LIII. Ex disciplinis liberalibus minimum eruditioni, eloquentiae plurimum attendit, quamtumvis facundus et promptus, utique si perorandum in aliquem esset. Irato et verba et sententiae suppetebant, pronuntiatio quoque et vox, ut neque eodem loci prae ardore consisteret et exaudiretur a procul stantibus. Peroraturus stricturum se lucubrationis suae telum minabatur, lenius comptiusque scribendi genus adeo contemnens, ut Senecam tum maxime placentem “commissiones meras” componere et “harenam esse sine calce” diceret. Solebat etiam prosperis oratorum actionibus rescribere et magnorum in senatu reorum accusationes defensionesque meditari ac, prout stilus cesserat, vel onerare sententia sua quemque vel sublevare, equestri quoque ordine ad audiendum invitato per edicta.

 

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Great Deeds Require Great Assistance (PS: Sejanus, I Love You) Velleius Paterculus 2.127

“It is rare for eminent men to guide their fortunes without making use of great assistants—as the two Scipios needed the two Laelii whom they treated as equal to themselves in everything or as the divine Augustus used Marcus Agrippa and then Statilius Taurus after him. For these men the newness of their families was certainly not any serious obstacle to selections to their multiple consulships, triumphs or priesthoods. For great deeds need great helpers and it is crucial to that state that those who are needed by it receive adequate rank and that their usefulness is fortified by authority.

With these men as examples, Tiberius Caesar elevated Seianus Aelius as his sole assistant in the burdens of the principate, a son of a father from a lofty equestrian family and on his mother’s side related to famous ancient men distinguished as well by their public service, a man who also had brothers, cousins and an uncle as consuls and who was himself a man most dedicated to loyalty and service, endowed with sufficient physical strength to match his mental ability, a man happily stern and strictly cheerful, busy though seeming at leisure, a man who neither acquires nor pursues anything for himself, and whose belief in himself always falls below the estimation of others, calm in his appearance and life though vigilant in his mind.”

Raro eminentes viri non magnis adiutoribus ad gubernandam fortunam suam usi sunt, ut duo Scipiones duobus Laeliis, quos per omnia aequaverunt sibi, ut divus Augustus M. Agrippa et proxime ab eo Statilio Tauro, quibus novitas familiae haut obstitit quominus ad multiplicis consulatus triumphosque et complura eveherentur sacerdotia. 2 Etenim magna negotia magnis adiutoribus egent interestque rei publicae quod usu necessariurn est, dignitate eminere utilitatemque auctoritate muniri. 3 Sub his exemplis Ti. Caesar Seianum Aelium, principe equestris ordinis patre natum, materno vero genere clarissimas veteresque et insignes honoribus complexum familias, habentem consularis fratres, consobrinos, avunculum, ipsum vero laboris ac fidei capacissimum, sufficiente etiam vigori animi compage corporis, singularem principalium onerum adiutorem in omnia habuit atque habet, 4virum severitatis laetissimae, hilaritatis priscae, actu otiosis simillimum, nihil sibi vindicantem eoque adsequentem omnia, semperque infra aliorum aestimationes se metientem, vultu vitaque tranquillum, animo exsomnem.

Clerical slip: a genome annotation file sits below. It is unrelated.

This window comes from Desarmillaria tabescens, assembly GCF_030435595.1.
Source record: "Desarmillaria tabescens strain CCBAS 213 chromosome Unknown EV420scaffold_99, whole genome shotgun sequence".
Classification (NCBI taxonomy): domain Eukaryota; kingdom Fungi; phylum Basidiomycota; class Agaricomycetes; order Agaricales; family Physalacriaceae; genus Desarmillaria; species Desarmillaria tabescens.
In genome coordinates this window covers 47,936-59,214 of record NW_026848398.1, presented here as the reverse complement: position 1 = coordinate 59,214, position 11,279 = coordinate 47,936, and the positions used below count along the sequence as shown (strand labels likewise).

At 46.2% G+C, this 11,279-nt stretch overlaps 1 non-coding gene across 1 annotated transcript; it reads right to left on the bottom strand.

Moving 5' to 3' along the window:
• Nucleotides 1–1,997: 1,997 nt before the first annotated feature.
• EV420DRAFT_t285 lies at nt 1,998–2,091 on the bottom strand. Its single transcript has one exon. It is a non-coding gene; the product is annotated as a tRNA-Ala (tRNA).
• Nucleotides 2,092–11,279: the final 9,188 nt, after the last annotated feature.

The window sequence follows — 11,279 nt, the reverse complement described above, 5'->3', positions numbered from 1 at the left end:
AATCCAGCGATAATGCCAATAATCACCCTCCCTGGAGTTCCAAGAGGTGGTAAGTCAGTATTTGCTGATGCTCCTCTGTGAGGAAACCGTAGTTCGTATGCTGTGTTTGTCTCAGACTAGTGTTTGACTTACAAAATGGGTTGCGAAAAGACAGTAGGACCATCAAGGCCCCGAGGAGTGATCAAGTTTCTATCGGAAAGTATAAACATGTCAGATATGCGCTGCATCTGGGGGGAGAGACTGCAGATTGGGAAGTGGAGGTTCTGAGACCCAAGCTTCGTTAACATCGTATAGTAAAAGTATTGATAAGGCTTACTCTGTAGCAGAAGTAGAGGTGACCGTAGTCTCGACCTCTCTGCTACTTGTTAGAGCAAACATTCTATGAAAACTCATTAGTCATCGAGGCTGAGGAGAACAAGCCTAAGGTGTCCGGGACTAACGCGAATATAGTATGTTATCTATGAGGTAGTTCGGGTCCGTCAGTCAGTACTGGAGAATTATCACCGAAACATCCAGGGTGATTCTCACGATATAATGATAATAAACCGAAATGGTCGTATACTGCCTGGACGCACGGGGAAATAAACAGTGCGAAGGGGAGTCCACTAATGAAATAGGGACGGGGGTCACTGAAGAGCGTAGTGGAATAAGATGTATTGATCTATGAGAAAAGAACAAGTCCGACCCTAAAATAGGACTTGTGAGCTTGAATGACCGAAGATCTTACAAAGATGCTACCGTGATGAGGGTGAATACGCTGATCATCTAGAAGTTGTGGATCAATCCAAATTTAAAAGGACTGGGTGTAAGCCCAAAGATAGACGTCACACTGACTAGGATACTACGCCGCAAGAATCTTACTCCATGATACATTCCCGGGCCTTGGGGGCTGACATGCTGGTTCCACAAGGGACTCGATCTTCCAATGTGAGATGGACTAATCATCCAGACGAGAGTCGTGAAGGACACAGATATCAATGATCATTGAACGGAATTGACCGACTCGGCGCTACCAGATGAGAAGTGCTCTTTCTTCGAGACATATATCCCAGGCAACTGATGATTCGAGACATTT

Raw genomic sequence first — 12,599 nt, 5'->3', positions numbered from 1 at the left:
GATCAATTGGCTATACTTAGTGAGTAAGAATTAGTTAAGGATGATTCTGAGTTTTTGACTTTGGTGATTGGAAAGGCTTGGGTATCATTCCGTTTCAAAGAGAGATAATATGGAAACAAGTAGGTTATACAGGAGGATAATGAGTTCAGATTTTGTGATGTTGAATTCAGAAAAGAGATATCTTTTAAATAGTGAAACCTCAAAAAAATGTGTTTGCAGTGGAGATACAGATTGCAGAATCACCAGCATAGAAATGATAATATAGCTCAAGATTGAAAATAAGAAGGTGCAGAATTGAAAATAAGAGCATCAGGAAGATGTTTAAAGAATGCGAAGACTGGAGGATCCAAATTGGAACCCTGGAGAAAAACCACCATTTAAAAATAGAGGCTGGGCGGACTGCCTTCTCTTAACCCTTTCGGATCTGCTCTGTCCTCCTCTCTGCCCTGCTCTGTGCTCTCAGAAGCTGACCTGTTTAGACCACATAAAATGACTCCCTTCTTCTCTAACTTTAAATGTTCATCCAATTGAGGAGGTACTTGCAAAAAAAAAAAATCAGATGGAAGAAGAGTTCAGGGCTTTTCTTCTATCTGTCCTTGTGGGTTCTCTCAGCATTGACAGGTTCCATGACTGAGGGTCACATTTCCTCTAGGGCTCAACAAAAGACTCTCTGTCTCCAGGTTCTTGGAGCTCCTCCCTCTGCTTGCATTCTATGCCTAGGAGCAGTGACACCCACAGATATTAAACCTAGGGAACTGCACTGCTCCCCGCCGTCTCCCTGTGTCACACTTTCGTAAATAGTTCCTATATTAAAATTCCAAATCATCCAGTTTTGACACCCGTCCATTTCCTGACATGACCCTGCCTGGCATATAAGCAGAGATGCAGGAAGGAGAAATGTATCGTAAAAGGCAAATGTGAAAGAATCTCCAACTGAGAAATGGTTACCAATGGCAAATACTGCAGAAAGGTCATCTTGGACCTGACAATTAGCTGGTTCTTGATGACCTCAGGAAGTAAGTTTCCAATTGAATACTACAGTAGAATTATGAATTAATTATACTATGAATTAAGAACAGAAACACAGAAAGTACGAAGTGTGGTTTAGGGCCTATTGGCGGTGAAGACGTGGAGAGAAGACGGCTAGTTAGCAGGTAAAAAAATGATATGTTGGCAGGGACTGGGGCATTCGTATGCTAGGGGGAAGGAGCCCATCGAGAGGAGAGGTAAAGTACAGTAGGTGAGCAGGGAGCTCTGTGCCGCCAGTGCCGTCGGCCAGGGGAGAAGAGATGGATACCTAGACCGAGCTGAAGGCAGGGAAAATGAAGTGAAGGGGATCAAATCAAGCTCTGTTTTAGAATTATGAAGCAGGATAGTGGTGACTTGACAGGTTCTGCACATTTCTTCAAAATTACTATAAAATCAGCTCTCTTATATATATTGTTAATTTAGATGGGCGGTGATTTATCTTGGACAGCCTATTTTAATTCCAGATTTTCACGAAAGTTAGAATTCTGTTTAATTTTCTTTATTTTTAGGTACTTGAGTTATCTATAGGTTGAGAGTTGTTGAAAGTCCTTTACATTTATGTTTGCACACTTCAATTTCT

The last sentence seems to go on a bit suspiciously long for Sejanus, the leader of the Praetorian guard who ran the Roman Empire after Tiberius withdrew to Capri. Things did not go well forever for Sejanus–he was executed in 31 CE.

Whence Commodus? Blood-Magic or Adultery (Historia Augusta, Marc. Ant. 19)

[Earlier we posted a passage contrasting the virtue of Marcus Antoninus (Aurelius) with the vice of his son Commodus. here’s the rest.]

“Some men report a thing which seems likely, that Commodus Antoninus, his son and successor, was born not from him but from adultery and they support such a tale with a common rumor. There was a time when Faustina, Pius’ daughter and Marcus’ wife, saw some gladiators pass and was set afire with love for one of them. Later, when she was suffering from a long sickness, she told her husband about this. When Marcus relayed this to the Chaldaeans, their advice was that he should have Faustina bathe herself in the blood of the killed gladiator and then lie with her husband. When this act was complete, the passion was quenched, though their son Commodus was as a result born to be a gladiator not a princeps. This tale is treated as likely since there was never a son of a prince so virtuous with ways worse than a gladiator master, a street-actor or some arena-fighter, a man who could summon up a trophy of crimes from a surfeit of blessings.

Many others, however, claim that Commodus was really conceived through adultery because it is known that when Faustina was at Caieta she would choose lovers from the sailors and the gladiators. When this was mentioned to Marcus Aurelius so that he would reject her or kill her, he is reported to have replied, “If I divorce my wife, I must return her dowry.” And what did he consider her dowry but the empire which he had received when he was adopted by his father-in-law at Hadrian’s urging.”